and there is no apparent reason why they should
not be maintained in this position, if only care be
taken to see that competing industries are not
given an unfair advantage. It would 3eem as
though the price of coal had reached the limit
and still be able to compete with oil in the fuel
market, and it would be the part of wisdom if all
:oncerned were to unite in a determined effort
o keep the price of coal at the point where it
can be mined in sufficient quantities to provide
mployment for the worker at a fair wage and
ut the same time afford the operator a reasonable return on his invested cappital.
A common question heard on the streets
these days: "How many of your pipes are
frozen up ?"
We were taught in school that the Japan current kept the British Columbia coast warm during the winter. If that is the case, it is quite evident some evil-disposed person has succeeded in
damming it up. One is not compelled to stretch
their imagination to come to the conclusion that
the "current" is not just now functioning.
Many a man who had put digging for valuable
minerals behind him can just now be seen busily
engaged in burrowing for the elusive water pipe
in his back yard. It requires all his ingenuity
and a good deal of patience to discover the seat
of trouble, to say nothing of involuntary additions of rather expressive terms to his vocabulary.
Christmas Gifts at
GIFTS that will be appreciated abov e everything else are the practical gifts
of things of every-day use.   Everything displayed where you can readily
inspect the different lines and make your selections.   You are cordially invited to inspect our showing of Holiday Goods, whether you come to buy or not
Dry Goods Department
HANDBAGS AND PURSES
Novelty designs in black and colored silk
velvet handbags, with sterling silver
frames, from $3,00 to $13.50; also
large variety of flata leather purses,
with numerous compartments and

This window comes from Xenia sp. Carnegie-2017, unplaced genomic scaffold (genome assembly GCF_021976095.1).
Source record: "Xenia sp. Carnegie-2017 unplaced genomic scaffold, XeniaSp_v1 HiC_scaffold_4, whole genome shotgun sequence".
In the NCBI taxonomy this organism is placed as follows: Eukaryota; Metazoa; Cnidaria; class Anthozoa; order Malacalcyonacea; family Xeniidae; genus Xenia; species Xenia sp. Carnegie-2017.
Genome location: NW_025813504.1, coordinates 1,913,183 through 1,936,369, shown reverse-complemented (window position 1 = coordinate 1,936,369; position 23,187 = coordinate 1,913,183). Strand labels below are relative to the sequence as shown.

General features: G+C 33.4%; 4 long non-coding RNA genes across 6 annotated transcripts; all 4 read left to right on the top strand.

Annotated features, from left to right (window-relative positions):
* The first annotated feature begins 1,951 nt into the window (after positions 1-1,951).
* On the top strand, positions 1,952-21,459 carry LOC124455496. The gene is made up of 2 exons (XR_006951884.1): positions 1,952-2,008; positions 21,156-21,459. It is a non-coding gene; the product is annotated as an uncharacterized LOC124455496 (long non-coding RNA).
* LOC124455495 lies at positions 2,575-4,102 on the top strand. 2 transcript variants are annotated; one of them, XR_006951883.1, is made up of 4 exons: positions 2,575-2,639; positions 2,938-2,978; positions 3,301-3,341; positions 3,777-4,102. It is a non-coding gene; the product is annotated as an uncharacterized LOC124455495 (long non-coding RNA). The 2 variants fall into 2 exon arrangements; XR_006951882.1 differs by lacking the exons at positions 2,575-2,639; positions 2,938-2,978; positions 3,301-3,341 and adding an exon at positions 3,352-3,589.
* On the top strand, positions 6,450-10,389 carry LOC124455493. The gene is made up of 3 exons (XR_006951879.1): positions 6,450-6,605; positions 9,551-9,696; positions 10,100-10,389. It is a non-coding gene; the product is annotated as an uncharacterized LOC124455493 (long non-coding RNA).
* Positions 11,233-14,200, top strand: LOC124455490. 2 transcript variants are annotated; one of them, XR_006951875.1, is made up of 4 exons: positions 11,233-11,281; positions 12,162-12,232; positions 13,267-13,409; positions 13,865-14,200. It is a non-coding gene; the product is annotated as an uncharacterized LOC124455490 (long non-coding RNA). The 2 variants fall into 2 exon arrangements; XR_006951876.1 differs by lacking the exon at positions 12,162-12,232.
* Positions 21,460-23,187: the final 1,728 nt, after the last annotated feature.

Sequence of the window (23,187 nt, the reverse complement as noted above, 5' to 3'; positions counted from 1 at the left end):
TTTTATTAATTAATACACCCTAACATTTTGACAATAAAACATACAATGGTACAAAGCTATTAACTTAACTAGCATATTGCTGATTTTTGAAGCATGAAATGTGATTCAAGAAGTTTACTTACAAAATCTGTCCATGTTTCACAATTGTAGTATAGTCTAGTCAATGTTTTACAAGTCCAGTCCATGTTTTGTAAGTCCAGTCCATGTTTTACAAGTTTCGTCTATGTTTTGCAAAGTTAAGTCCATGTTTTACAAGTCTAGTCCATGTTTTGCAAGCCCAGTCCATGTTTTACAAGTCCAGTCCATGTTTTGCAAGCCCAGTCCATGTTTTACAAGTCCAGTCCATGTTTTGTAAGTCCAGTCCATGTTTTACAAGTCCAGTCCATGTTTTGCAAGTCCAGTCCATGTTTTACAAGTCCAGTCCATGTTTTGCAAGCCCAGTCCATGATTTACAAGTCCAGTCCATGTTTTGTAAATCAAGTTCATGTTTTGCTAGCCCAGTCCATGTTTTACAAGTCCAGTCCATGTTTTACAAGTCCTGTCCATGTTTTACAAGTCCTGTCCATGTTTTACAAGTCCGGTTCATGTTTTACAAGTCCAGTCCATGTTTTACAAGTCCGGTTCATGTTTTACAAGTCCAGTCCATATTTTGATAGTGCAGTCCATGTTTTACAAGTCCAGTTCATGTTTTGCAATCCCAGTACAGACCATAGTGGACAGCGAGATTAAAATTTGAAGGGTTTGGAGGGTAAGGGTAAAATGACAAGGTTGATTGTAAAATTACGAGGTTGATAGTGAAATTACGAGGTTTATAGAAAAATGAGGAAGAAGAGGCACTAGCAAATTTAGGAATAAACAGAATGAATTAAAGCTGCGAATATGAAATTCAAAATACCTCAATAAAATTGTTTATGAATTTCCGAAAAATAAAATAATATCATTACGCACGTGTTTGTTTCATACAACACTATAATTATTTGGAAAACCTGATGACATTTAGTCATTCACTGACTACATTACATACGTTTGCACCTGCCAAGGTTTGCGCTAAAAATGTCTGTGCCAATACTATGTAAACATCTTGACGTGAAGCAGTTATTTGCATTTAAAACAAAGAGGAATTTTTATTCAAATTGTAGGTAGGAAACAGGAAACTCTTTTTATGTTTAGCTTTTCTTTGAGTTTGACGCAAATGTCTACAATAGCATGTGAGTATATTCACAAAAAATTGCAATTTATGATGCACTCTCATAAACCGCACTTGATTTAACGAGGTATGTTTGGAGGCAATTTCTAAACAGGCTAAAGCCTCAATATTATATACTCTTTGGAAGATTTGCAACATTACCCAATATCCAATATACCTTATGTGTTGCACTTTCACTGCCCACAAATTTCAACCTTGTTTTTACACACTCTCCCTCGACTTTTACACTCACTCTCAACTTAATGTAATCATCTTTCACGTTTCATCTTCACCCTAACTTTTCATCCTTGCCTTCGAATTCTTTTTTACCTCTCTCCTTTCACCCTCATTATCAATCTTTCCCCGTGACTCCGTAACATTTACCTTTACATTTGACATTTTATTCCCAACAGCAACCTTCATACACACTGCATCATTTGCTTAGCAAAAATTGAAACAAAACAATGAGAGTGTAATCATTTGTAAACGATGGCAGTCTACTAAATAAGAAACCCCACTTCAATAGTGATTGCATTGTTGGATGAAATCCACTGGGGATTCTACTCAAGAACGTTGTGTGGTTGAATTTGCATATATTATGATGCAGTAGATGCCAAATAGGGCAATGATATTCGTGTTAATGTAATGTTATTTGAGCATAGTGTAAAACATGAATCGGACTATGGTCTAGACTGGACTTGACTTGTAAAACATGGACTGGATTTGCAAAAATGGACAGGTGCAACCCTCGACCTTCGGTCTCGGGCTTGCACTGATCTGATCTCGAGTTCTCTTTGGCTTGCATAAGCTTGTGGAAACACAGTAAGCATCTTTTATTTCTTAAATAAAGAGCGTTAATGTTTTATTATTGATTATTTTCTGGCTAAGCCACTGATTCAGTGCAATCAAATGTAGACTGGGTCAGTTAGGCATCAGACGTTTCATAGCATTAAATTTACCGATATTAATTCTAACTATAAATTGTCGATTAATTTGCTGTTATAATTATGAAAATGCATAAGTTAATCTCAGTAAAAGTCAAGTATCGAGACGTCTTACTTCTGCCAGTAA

top or side straps.
WAISTS
Crepe de Chine and Georgette Crepe
Waists in .variety of styles and prices.
A few leading styles are tailored
blouses with convertible collar or
square neck, trimmed with pearl
buttons and pin tucks. Georgette
blouses trimmed with Val. lace on
neck ruffle and cuffs; also beaded and
silk embroidered fronts. Novelty lines
embroidered in delicate shades of fine
wool floss. Sizes from 36 to 44 in all
lines.
CAMISOLES AND BOUDOIR CAPS
The newest creations in silk and wash
satin Camisoles, in shades to match
waists; trimmed with filet and Irish
crochet lace; Boudoir Caps in newest
novelties of silk and lace combinations, trimmed with ribbons and silk
flowers.
LADIES' NECKWEAR
New assortment of Christmas Neckwear. Georgette Crepe and Silk Collars in long or short styles; tucked or
hemstitched and finished with Valen-
cienes lace; collar and cuff sets, white
silk poplin and wash satin.
SILK SWEATER COATS
Silk Sweater Coats in sky, black, rose,
Paddy, Copenhagen and lavender;
trimmed with flat silk novelty braid,
also white detachable vestee.
ALL WOOL SWEATER COATS
Pure Wool Sweater Coats in plain self
colors, also in novelty combination
colors. Brushed wool scarfs and scarf
sets in ladies', misses' and children's.
FURS AND FUR SETS
Ladies' Black Fox Scarfs and Muffs to